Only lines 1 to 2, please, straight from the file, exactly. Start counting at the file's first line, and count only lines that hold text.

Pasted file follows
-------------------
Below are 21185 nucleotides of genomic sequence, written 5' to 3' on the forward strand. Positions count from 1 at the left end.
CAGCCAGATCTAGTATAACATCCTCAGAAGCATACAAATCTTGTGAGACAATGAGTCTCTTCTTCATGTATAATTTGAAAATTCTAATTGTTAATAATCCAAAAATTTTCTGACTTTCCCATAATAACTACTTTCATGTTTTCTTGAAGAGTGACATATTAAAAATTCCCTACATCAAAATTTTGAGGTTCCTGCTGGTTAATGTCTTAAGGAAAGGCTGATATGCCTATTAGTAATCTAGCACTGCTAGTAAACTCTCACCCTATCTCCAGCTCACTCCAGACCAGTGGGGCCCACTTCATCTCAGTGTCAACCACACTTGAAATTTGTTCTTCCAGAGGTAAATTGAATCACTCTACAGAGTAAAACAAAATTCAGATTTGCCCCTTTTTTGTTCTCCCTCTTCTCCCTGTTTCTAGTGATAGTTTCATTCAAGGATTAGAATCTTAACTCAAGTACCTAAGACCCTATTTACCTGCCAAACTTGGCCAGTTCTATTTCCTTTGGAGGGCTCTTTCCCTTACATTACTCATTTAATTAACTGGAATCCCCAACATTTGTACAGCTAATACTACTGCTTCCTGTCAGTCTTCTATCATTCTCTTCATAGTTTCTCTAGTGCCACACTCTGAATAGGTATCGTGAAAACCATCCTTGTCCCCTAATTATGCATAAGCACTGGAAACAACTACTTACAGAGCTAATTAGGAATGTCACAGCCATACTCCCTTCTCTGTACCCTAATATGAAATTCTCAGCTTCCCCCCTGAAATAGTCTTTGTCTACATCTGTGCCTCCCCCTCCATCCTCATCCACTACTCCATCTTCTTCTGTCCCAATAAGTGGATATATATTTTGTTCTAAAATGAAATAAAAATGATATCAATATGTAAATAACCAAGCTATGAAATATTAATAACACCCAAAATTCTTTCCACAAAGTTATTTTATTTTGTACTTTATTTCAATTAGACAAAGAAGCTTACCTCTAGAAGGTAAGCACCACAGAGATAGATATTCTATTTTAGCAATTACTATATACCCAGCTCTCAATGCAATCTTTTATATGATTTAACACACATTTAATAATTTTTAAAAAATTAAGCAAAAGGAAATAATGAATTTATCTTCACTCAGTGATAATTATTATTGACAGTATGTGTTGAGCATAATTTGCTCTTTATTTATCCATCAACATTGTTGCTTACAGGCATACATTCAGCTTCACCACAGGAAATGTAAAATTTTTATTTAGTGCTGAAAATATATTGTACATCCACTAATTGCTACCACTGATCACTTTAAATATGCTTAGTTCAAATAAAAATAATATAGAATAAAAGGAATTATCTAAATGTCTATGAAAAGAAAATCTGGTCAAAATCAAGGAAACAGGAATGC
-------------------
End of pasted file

Below are 21185 nucleotides of genomic sequence, written 5' to 3' on the forward strand. Positions count from 1 at the left end.
CAGCCAGATCTAGTATAACATCCTCAGAAGCATACAAATCTTGTGAGACAATGAGTCTCTTCTTCATGTATAATTTGAAAATTCTAATTGTTAATAATCCAAAAATTTTCTGACTTTCCCATAATAACTACTTTCATGTTTTCTTGAAGAGTGACATATTAAAAATTCCCTACATCAAAATTTTGAGGTTCCTGCTGGTTAATGTCTTAAGGAAAGGCTGATATGCCTATTAGTAATCTAGCACTGCTAGTAAACTCTCACCCTATCTCCAGCTCACTCCAGACCAGTGGGGCCCACTTCATCTCAGTGTCAACCACACTTGAAATTTGTTCTTCCAGAGGTAAATTGAATCACTCTACAGAGTAAAACAAAATTCAGATTTGCCCCTTTTTTGTTCTCCCTCTTCTCCCTGTTTCTAGTGATAGTTTCATTCAAGGATTAGAATCTTAACTCAAGTACCTAAGACCCTATTTACCTGCCAAACTTGGCCAGTTCTATTTCCTTTGGAGGGCTCTTTCCCTTACATTACTCATTTAATTAACTGGAATCCCCAACATTTGTACAGCTAATACTACTGCTTCCTGTCAGTCTTCTATCATTCTCTTCATAGTTTCTCTAGTGCCACACTCTGAATAGGTATCGTGAAAACCATCCTTGTCCCCTAATTATGCATAAGCACTGGAAACAACTACTTACAGAGCTAATTAGGAATGTCACAGCCATACTCCCTTCTCTGTACCCTAATATGAAATTCTCAGCTTCCCCCCTGAAATAGTCTTTGTCTACATCTGTGCCTCCCCCTCCATCCTCATCCACTACTCCATCTTCTTCTGTCCCAATAAGTGGATATATATTTTGTTCTAAAATGAAATAAAAATGATATCAATATGTAAATAACCAAGCTATGAAATATTAATAACACCCAAAATTCTTTCCACAAAGTTATTTTATTTTGTACTTTATTTCAATTAGACAAAGAAGCTTACCTCTAGAAGGTAAGCACCACAGAGATAGATATTCTATTTTAGCAATTACTATATACCCAGCTCTCAATGCAATCTTTTATATGATTTAACACACATTTAATAATTTTTAAAAAATTAAGCAAAAGGAAATAATGAATTTATCTTCACTCAGTGATAATTATTATTGACAGTATGTGTTGAGCATAATTTGCTCTTTATTTATCCATCAACATTGTTGCTTACAGGCATACATTCAGCTTCACCACAGGAAATGTAAAATTTTTATTTAGTGCTGAAAATATATTGTACATCCACTAATTGCTACCACTGATCACTTTAAATATGCTTAGTTCAAATAAAAATAATATAGAATAAAAGGAATTATCTAAATGTCTATGAAAAGAAAATCTGGTCAAAATCAAGGAAACAGGAATGC